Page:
David Bourget (Western Ontario)
David Chalmers (ANU, NYU)
Rafael De Clercq
Jack Alan Reynolds
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Behavioral and Brain Sciences 23 (6):843-850 (2000)
The paradigmatic assumption that REM sleep is the physiological equivalent of dreaming is in need of fundamental revision. A mounting body of evidence suggests that dreaming and REM sleep are dissociable states, and that dreaming is controlled by forebrain mechanisms. Recent neuropsychological, radiological, and pharmacological findings suggest that the cholinergic brain stem mechanisms that control the REM state can only generate the psychological phenomena of dreaming through the mediation of a second, probably dopaminergic, forebrain mechanism. The latter mechanism (and thus dreaming itself) can also be activated by a variety of nonREM triggers. Dreaming can be manipulated by dopamine agonists and antagonists with no concomitant change in REM frequency, duration, and density. Dreaming can also be induced by focal forebrain stimulation and by complex partial (forebrain) seizures during nonREM sleep, when the involvement of brainstem REM mechanisms is precluded. Likewise, dreaming is obliterated by focal lesions along a specific (probably dopaminergic) forebrain pathway, and these lesions do not have any appreciable effects on REM frequency, duration, and density. These findings suggest that the forebrain mechanism in question is the final common path to dreaming and that the brainstem oscillator that controls the REM state is just one of the many arousal triggers that can activate this forebrain mechanism. The “REM-on” mechanism (like its various NREM equivalents) therefore stands outside the dream process itself, which is mediated by an independent, forebrain “dream-on” mechanism. Key Words: acetylcholine; brainstem; dopamine; dreaming; forebrain; NREM; REM; sleep.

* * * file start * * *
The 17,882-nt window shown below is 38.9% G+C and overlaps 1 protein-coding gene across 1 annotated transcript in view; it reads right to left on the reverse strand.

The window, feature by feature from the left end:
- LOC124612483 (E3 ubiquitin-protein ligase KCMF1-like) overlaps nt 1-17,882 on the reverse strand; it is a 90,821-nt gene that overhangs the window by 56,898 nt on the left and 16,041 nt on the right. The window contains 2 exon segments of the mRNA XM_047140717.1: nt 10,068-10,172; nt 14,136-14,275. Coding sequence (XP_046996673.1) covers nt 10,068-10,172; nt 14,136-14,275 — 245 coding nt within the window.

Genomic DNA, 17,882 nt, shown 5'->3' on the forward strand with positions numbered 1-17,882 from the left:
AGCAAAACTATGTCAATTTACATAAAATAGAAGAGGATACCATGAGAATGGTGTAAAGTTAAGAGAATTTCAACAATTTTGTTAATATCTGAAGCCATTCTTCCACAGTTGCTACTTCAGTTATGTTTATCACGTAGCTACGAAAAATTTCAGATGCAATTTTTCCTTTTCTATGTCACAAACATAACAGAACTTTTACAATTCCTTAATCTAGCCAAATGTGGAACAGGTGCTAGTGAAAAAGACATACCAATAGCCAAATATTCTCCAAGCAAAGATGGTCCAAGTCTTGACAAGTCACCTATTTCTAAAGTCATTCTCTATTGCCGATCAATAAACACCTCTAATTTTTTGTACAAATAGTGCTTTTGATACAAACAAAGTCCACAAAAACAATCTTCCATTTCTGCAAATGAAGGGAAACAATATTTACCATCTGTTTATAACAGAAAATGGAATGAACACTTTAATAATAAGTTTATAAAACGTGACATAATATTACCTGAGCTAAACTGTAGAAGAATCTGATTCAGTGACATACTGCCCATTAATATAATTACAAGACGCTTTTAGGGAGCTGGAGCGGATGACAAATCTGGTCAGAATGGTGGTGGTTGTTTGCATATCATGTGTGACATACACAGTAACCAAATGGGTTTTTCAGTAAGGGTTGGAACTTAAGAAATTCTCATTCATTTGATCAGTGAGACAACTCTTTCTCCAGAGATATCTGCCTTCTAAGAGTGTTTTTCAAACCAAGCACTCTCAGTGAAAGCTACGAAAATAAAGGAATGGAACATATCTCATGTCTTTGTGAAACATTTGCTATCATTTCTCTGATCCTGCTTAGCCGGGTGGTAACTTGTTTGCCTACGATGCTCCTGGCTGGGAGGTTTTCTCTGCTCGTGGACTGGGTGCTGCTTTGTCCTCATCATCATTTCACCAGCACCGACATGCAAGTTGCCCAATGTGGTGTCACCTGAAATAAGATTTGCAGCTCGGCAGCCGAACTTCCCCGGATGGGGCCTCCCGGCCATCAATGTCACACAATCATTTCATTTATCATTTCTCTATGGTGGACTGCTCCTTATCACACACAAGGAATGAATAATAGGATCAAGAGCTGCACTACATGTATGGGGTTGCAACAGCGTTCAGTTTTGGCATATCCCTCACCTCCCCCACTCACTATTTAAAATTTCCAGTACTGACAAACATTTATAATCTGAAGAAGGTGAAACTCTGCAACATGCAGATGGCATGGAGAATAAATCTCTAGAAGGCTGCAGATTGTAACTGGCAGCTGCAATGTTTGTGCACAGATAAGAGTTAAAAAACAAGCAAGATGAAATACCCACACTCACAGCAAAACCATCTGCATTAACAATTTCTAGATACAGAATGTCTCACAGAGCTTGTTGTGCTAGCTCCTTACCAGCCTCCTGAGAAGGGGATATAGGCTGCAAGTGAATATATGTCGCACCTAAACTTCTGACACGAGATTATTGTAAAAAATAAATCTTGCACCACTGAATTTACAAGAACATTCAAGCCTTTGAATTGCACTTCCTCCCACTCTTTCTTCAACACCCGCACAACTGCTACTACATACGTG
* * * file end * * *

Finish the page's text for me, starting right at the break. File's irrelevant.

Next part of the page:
|Keywords||acetylcholine brainstem dopamine dreaming forebrain NREM REM sleep|
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Nadav Matalon (2011). The Riddle of Dreams. Philosophical Psychology 24 (4):517 - 536.
Jennifer M. Windt & Valdas Noreika (2011). How to Integrate Dreaming Into a General Theory of Consciousness—A Critical Review of Existing Positions and Suggestions for Future Research. Consciousness and Cognition 20 (4):1091-1107.
J. Allan Hobson (2002). Sleep and Dream Suppression Following a Lateral Medullary Infarct: A First-Person Account. Consciousness and Cognition 11 (3):377-390.
Tracey L. Kahan & Stephen P. LaBerge (2011). Dreaming and Waking: Similarities and Differences Revisited. Consciousness and Cognition 20 (3):494-514.
Sue Llewellyn (2011). If Waking and Dreaming Consciousness Became de-Differentiated, Would Schizophrenia Result? Consciousness and Cognition 20 (4):1059-1083.
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